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Trophic Status, Ecological Condition and Cyanobacteria Risk of New England Lakes and Ponds Based on Aircraft Remote Sensing.
Keith, D., Bryan Milstead, H. Walker, H. Snook, J. Szykman, M. Wusk, L. Kagey, C. Howell, C. Mellanson, AND C. Drueke. Trophic Status, Ecological Condition and Cyanobacteria Risk of New England Lakes and Ponds Based on Aircraft Remote Sensing. Journal of Applied Remote Sensing. SPIE/International Society for Optical Engineering, Bellingham, WA, 6(1):063577-1 - 063577-22, (2012).
Aircraft remote sensing of freshwater ecosystems offers federal and state monitoring agencies an ability to meet their assessment requirements by rapidly acquiring information on ecosystem responses to environmental change for water bodies that are below the resolution of space-based platforms. During this study, hyperspectral data were collected over a two day period from glacial lakes, ponds, and man-made reservoirs in New Hampshire, Massachusetts, Connecticut, and Rhode Island. These lakes ranged from five to greater than sixteen hundred hectares and oligotrophic-mesotrophic to eutrophic and hypereutrophic conditions. Water samples were collected by several New England state agencies coincident with the airborne remote-sensing flights to provide ground reference data for algorithm development and testing. Using an inverse modeling approach remotely sensed reflectances from the near infrared to red portion of the spectrum were used to develop an empirical model to estimate chlorophyll a concentrations. The accuracy of the algorithm was assessed from the RSM error of predicted and measured chlorophyll values for all lakes sampled. Results showed a strong statistical relationship between measured and predicted values. The predicted chlorophyll concentrations were used to assess the biological condition, trophic status, and recreational risk to human health for the New England lakes and ponds surveyed.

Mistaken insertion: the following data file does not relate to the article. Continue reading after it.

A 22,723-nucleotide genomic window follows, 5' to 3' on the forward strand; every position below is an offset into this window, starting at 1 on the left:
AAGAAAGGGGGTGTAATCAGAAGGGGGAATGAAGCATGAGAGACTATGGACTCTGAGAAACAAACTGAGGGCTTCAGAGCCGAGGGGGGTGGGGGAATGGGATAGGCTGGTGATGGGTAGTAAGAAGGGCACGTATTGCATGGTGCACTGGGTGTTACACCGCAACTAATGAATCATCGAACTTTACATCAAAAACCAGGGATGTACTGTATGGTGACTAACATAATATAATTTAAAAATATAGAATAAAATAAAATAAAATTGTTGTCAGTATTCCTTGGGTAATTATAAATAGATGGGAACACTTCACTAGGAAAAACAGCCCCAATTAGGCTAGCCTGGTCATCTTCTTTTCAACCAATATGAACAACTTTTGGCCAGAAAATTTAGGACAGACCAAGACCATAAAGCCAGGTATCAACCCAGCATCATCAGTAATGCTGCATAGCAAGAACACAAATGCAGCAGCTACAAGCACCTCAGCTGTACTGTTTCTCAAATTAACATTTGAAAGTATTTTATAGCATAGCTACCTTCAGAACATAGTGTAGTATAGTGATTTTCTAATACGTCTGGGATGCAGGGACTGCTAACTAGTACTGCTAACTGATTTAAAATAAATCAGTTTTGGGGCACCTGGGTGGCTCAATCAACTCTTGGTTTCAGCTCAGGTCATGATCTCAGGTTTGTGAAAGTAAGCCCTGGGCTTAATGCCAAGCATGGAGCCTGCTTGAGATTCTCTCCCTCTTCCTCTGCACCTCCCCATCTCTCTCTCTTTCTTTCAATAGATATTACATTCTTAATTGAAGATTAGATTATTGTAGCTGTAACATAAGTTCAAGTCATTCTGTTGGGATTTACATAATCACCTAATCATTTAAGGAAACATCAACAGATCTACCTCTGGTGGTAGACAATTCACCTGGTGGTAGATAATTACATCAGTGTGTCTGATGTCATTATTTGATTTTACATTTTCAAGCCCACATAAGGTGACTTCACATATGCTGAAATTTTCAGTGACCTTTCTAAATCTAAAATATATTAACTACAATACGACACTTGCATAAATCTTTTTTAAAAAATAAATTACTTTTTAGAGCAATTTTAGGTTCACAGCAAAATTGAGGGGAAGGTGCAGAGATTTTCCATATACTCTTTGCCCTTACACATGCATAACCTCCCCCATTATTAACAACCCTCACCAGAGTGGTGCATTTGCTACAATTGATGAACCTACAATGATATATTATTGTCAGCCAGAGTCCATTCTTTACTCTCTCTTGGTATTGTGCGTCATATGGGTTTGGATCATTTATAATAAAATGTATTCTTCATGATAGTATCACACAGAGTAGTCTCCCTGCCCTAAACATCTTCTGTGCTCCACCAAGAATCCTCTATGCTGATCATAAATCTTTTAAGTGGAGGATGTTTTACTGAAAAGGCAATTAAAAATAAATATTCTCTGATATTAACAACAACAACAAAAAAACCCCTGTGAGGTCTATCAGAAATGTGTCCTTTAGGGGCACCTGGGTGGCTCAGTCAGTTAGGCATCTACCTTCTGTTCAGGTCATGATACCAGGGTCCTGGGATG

This study proves that environmental assessments of lake trophic state, biological condition, and cyanobacteria risk to human health are possible with remotely sensed-airborne radiometer systems. This study found that a semi-empirical approach for retrieving chlorophyll a pigment concentrations from aquatic spectral data proved to be robust for a variety of New England freshwater systems ranging from oligotrophic to hypereutrophic states. This study represents an initial step for incorporating remotely sensed data into the creation of sustainable monitoring strategies for New England lakes and ponds by regulatory agencies and for conducting rapid assessments of condition, trophic status and risk to human health of individual lakes and ponds.
Record Details:Record Type: DOCUMENT (JOURNAL/PEER REVIEWED JOURNAL)
Organization:U.S. ENVIRONMENTAL PROTECTION AGENCY
OFFICE OF RESEARCH AND DEVELOPMENT
NATIONAL HEALTH AND ENVIRONMENTAL EFFECTS RESEARCH LAB
ATLANTIC ECOLOGY DIVISION
MONITORING AND ASSESSMENT BRANCH